'Continuous music' pioneer and literal force of nature Lubomyr Melnyk releases his new album Fallen Trees on December 7th and shares a new piece, Son of Parasol. Known as ‘the prophet of the piano’ due to his lifelong devotion to his instrument, the release coincides with Melnyk's 70th birthday.
Cascades of notes, canyons and rivers of sound: there’s something about Lubomyr Melnyk's music that channels the natural world at its most awe-inspiring. In Fallen Trees the connection with the environment continues, taking its cue from a long rail journey Melnyk made through Europe. Glancing out of the window as the train passed through a dark forest, he was struck by the sight of trees that had recently been felled. “They were glorious,” he says. “Even though they’d been killed, they weren’t dead. There was something sorrowful there, but also hopeful.” That sense of sadness touched by optimism infuses the album, too: rarely has Melnyk made music so shot through with melancholy and regret, but which sounds so rapt, even radiant.
The five-part, 20-minute Fallen Trees is one of the most ambitious and demanding pieces he has ever created. Though the music is – as ever – Melnyk’s own, Fallen Trees once again features a number of Erased Tapes artists. Japanese vocal artist Hatis Noit, whose first EP Illogical Dance came out to much acclaim earlier this year, lends ethereal vocals, floating mysteriously above the surface of Melnyk’s eddying piano lines before diving far beneath. Other contributors include Berlin-based cellist Anne Müller, a sometime collaborator with Nils Frahm, and American singer David Allred, the most recent addition to the label family. “More than any of the albums that I’ve done, it’s a real collaboration,” Melnyk insists, emphasising how much he owes to his producer, Erased Tapes founder Robert Raths.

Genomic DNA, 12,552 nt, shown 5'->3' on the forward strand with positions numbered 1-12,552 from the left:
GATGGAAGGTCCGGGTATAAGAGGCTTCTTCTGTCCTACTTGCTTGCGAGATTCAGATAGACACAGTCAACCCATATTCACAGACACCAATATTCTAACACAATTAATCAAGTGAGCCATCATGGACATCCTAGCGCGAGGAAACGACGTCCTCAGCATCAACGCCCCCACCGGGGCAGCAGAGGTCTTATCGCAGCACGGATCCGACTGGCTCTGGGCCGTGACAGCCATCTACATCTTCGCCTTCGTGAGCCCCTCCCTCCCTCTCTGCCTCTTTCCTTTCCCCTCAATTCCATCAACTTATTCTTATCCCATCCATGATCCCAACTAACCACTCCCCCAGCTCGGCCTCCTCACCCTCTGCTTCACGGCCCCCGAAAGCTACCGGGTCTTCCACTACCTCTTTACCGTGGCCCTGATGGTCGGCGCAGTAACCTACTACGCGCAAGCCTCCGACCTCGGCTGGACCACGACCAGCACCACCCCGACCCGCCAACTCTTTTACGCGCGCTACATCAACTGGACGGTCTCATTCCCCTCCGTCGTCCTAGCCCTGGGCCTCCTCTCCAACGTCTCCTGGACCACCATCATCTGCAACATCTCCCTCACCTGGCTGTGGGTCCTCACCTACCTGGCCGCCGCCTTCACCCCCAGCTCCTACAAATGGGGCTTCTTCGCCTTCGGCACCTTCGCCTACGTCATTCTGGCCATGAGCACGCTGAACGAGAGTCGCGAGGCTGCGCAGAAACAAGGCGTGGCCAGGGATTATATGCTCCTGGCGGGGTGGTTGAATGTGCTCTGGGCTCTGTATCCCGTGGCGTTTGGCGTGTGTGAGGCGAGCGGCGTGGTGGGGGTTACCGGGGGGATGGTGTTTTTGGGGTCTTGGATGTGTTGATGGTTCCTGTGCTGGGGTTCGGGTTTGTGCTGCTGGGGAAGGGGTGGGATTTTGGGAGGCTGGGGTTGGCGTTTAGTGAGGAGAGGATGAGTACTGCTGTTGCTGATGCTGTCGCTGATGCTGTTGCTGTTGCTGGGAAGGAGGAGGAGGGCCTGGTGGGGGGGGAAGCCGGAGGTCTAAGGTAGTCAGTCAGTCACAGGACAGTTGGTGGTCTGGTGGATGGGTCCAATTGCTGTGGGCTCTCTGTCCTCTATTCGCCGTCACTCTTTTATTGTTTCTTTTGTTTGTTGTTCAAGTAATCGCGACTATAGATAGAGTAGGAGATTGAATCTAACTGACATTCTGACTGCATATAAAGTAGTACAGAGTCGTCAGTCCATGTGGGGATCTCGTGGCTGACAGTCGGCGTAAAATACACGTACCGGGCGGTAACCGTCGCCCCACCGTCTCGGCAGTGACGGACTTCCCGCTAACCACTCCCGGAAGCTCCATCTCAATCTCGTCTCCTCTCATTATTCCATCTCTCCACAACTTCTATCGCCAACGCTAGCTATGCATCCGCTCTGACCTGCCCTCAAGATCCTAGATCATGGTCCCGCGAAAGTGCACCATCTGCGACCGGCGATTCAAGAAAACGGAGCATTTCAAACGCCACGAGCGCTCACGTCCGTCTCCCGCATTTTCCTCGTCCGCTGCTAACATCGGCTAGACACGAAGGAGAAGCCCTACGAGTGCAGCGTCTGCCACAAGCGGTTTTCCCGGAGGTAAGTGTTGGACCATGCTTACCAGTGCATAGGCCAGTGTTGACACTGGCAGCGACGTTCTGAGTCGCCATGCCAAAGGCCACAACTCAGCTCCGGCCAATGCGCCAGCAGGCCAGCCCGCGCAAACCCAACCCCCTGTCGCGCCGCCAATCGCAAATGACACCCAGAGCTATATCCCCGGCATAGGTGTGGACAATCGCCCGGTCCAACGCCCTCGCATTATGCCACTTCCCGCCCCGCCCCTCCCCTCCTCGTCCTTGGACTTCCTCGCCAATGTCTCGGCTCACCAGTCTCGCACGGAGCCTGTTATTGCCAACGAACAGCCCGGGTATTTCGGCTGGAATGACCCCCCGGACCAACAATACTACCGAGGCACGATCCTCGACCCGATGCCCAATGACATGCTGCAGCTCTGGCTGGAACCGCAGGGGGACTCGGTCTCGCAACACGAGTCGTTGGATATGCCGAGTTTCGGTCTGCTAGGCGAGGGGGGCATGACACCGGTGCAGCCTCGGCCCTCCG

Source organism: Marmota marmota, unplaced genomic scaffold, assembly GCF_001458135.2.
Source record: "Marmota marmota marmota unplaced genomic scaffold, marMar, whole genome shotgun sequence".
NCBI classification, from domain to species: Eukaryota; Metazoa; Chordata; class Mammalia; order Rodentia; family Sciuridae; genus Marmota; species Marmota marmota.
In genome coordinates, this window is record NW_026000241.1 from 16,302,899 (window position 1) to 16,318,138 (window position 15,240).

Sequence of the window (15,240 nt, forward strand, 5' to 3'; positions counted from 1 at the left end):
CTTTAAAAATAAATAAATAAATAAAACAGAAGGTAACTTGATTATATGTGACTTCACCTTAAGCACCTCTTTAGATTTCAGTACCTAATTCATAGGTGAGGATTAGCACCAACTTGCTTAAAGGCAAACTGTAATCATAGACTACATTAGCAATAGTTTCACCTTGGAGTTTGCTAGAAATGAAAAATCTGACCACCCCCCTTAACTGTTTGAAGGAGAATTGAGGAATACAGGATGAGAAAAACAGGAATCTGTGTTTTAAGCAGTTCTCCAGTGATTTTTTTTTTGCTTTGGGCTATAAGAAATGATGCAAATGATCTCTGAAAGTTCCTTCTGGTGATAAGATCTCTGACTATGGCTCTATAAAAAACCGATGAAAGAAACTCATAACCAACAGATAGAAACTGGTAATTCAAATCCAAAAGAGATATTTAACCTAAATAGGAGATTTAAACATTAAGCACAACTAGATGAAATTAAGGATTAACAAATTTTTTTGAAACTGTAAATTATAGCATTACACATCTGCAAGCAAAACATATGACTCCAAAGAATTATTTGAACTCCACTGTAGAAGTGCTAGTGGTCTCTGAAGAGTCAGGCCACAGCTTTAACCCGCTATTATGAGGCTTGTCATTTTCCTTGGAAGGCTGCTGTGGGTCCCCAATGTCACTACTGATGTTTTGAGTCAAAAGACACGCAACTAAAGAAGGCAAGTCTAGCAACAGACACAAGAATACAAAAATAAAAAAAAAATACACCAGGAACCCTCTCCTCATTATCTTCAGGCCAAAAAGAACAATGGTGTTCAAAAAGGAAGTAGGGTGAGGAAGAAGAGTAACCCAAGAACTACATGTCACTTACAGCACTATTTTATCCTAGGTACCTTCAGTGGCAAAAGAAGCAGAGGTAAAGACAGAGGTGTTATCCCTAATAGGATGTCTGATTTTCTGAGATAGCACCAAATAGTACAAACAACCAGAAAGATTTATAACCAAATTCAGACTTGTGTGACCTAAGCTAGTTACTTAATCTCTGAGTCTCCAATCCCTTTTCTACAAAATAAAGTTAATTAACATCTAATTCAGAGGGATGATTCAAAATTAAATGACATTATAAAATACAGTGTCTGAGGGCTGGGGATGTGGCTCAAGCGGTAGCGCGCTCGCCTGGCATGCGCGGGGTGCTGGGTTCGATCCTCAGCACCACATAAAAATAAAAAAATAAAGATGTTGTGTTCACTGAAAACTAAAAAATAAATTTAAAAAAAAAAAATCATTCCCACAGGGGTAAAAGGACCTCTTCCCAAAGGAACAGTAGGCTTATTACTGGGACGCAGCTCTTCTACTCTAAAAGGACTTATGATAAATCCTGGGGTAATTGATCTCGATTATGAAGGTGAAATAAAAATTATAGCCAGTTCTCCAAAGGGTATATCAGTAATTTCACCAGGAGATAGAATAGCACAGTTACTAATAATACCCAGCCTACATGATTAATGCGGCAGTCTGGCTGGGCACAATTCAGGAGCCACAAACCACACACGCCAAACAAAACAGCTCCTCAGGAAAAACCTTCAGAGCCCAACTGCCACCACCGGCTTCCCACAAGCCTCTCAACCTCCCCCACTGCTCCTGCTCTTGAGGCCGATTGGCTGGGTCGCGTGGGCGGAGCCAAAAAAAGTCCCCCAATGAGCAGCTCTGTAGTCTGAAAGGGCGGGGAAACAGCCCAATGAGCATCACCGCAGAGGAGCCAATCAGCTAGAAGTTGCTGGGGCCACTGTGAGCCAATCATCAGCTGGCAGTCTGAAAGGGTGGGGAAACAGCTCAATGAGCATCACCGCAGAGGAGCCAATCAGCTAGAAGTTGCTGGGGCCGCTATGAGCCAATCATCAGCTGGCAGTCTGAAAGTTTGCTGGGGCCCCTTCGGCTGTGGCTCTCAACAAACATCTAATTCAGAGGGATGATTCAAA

It is true to say that there is nothing quite like Melnyk’s work: a unique musical pioneer, he has defiantly carved his own path. “I don’t say to people I’m a composer,” he declares. “I don’t know what I am.”
Melnyk composes, as he plays, at the piano, feeling out lines and individual rhythmic cells that bubble, undulate and gradually expand into vast, interlinked frameworks. Asked to describe what it’s like to live inside his music, he says “my whole body is transformed as I play, it honestly feels like that. My fingers feel like the winds of the world; it feels like you’re physically transcending dimensions.”
Despite the autumnal hint in its title, there’s little suggestion of Melnyk slowing down. Having received critical acclaim and co-headlining the prestigious Royal Festival Hall as part of the Erased Tapes 10th anniversary celebrations, after many years his audience is now both global and growing. The composer is finally gaining a momentum in his career that matches the vibrant, highly active energy of his playing.
· listen to Son of Parasol
· pre-order Fallen Trees LP/CD/DL